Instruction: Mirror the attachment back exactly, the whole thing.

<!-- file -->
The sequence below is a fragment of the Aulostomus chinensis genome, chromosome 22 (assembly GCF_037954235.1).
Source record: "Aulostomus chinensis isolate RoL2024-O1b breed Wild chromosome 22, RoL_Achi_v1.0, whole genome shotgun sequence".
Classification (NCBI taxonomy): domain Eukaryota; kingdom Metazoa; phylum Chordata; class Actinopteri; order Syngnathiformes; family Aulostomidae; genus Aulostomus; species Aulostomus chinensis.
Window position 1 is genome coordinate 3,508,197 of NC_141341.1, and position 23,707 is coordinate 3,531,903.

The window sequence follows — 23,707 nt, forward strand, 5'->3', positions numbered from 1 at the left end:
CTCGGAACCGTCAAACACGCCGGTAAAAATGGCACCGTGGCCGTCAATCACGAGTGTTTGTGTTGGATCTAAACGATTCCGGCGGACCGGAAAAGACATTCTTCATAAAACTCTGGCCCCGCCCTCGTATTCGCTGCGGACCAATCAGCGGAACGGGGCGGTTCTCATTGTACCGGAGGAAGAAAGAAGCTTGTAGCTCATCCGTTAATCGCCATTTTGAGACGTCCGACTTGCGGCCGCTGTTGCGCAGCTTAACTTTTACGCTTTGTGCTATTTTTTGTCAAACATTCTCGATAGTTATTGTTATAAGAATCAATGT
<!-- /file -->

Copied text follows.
The sequence below is a fragment of the Aulostomus chinensis genome, chromosome 22 (assembly GCF_037954235.1).
Source record: "Aulostomus chinensis isolate RoL2024-O1b breed Wild chromosome 22, RoL_Achi_v1.0, whole genome shotgun sequence".
Classification (NCBI taxonomy): domain Eukaryota; kingdom Metazoa; phylum Chordata; class Actinopteri; order Syngnathiformes; family Aulostomidae; genus Aulostomus; species Aulostomus chinensis.
Window position 1 is genome coordinate 3,508,197 of NC_141341.1, and position 23,707 is coordinate 3,531,903.

The window sequence follows — 23,707 nt, forward strand, 5'->3', positions numbered from 1 at the left end:
CTCGGAACCGTCAAACACGCCGGTAAAAATGGCACCGTGGCCGTCAATCACGAGTGTTTGTGTTGGATCTAAACGATTCCGGCGGACCGGAAAAGACATTCTTCATAAAACTCTGGCCCCGCCCTCGTATTCGCTGCGGACCAATCAGCGGAACGGGGCGGTTCTCATTGTACCGGAGGAAGAAAGAAGCTTGTAGCTCATCCGTTAATCGCCATTTTGAGACGTCCGACTTGCGGCCGCTGTTGCGCAGCTTAACTTTTACGCTTTGTGCTATTTTTTGTCAAACATTCTCGATAGTTATTGTTATAAGAATCAATGT